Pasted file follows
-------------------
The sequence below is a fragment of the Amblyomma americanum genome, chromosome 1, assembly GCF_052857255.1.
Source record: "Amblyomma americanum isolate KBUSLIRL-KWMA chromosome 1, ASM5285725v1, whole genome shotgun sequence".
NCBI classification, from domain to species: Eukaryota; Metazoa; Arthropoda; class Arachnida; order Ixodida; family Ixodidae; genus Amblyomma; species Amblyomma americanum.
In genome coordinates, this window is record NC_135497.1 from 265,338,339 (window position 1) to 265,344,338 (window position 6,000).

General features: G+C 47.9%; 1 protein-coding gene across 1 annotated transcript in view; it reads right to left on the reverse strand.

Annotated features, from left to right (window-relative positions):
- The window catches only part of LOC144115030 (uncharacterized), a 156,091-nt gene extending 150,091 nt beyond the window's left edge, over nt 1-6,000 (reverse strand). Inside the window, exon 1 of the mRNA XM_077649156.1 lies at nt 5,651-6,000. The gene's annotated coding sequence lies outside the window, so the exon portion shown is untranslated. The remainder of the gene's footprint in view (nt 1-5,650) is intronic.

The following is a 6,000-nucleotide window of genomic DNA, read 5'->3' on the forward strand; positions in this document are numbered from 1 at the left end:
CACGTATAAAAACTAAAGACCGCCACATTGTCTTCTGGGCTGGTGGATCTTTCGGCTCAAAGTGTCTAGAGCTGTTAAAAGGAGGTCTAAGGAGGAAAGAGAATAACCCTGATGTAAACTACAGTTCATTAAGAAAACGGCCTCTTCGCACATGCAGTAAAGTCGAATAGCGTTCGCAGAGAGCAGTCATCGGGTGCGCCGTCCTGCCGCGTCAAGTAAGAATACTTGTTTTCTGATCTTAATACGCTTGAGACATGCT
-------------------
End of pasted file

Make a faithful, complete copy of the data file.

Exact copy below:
The sequence below is a fragment of the Amblyomma americanum genome, chromosome 1, assembly GCF_052857255.1.
Source record: "Amblyomma americanum isolate KBUSLIRL-KWMA chromosome 1, ASM5285725v1, whole genome shotgun sequence".
NCBI classification, from domain to species: Eukaryota; Metazoa; Arthropoda; class Arachnida; order Ixodida; family Ixodidae; genus Amblyomma; species Amblyomma americanum.
In genome coordinates, this window is record NC_135497.1 from 265,338,339 (window position 1) to 265,344,338 (window position 6,000).

General features: G+C 47.9%; 1 protein-coding gene across 1 annotated transcript in view; it reads right to left on the reverse strand.

Annotated features, from left to right (window-relative positions):
- The window catches only part of LOC144115030 (uncharacterized), a 156,091-nt gene extending 150,091 nt beyond the window's left edge, over nt 1-6,000 (reverse strand). Inside the window, exon 1 of the mRNA XM_077649156.1 lies at nt 5,651-6,000. The gene's annotated coding sequence lies outside the window, so the exon portion shown is untranslated. The remainder of the gene's footprint in view (nt 1-5,650) is intronic.

The following is a 6,000-nucleotide window of genomic DNA, read 5'->3' on the forward strand; positions in this document are numbered from 1 at the left end:
CACGTATAAAAACTAAAGACCGCCACATTGTCTTCTGGGCTGGTGGATCTTTCGGCTCAAAGTGTCTAGAGCTGTTAAAAGGAGGTCTAAGGAGGAAAGAGAATAACCCTGATGTAAACTACAGTTCATTAAGAAAACGGCCTCTTCGCACATGCAGTAAAGTCGAATAGCGTTCGCAGAGAGCAGTCATCGGGTGCGCCGTCCTGCCGCGTCAAGTAAGAATACTTGTTTTCTGATCTTAATACGCTTGAGACATGCT